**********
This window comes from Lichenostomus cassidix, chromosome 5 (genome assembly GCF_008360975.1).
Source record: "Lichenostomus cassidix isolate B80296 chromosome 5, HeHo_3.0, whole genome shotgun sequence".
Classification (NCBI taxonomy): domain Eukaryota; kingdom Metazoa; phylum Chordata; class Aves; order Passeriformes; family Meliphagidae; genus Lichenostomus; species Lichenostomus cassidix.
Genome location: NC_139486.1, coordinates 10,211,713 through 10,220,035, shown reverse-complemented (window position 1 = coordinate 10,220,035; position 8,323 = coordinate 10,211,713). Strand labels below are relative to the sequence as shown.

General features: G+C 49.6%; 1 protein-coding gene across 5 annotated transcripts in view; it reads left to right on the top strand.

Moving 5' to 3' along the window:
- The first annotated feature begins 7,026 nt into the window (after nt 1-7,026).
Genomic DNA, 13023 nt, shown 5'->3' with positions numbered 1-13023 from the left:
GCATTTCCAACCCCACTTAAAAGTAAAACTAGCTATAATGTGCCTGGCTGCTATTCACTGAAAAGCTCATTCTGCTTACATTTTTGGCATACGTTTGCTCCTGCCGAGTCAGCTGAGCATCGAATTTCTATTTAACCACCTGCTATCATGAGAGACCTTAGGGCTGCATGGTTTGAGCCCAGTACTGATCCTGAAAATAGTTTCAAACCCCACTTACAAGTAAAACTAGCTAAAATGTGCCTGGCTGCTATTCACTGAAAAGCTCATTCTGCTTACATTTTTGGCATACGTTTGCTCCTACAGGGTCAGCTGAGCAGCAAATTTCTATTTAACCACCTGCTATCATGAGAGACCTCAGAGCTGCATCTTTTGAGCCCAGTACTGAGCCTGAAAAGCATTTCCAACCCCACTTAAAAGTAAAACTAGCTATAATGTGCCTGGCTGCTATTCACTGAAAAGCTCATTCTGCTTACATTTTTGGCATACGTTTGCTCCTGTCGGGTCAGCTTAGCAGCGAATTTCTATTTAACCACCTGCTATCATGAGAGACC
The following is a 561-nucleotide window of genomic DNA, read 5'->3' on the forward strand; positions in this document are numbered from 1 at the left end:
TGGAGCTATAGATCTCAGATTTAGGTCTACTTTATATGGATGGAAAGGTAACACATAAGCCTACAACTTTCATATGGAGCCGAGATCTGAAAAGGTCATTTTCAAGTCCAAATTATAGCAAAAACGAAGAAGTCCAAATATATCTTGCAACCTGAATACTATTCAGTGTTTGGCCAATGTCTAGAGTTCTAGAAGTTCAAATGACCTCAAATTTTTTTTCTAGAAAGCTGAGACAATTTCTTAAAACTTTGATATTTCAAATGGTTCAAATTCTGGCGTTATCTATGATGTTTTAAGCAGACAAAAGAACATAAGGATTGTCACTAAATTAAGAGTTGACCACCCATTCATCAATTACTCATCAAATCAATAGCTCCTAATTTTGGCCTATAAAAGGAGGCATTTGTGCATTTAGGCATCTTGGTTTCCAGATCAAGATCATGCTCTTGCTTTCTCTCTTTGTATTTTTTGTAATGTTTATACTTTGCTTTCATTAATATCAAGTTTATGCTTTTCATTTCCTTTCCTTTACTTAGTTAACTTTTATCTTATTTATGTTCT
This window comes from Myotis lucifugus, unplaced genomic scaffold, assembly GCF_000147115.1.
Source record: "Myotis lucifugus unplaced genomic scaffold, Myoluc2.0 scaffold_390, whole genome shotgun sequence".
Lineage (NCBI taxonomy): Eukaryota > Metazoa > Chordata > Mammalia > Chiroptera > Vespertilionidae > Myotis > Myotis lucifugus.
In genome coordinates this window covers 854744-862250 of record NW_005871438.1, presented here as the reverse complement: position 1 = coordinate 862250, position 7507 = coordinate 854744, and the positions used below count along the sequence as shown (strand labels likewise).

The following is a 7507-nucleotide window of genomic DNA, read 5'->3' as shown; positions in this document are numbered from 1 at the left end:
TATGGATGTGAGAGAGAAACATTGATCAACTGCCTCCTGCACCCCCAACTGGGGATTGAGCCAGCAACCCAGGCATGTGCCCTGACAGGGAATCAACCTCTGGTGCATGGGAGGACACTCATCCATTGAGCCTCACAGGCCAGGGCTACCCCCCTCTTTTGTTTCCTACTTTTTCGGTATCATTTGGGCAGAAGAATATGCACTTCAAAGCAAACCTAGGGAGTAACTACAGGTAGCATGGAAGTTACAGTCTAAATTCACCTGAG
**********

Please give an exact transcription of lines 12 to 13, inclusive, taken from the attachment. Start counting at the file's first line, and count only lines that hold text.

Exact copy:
This window comes from Myotis lucifugus, unplaced genomic scaffold, assembly GCF_000147115.1.
Source record: "Myotis lucifugus unplaced genomic scaffold, Myoluc2.0 scaffold_390, whole genome shotgun sequence".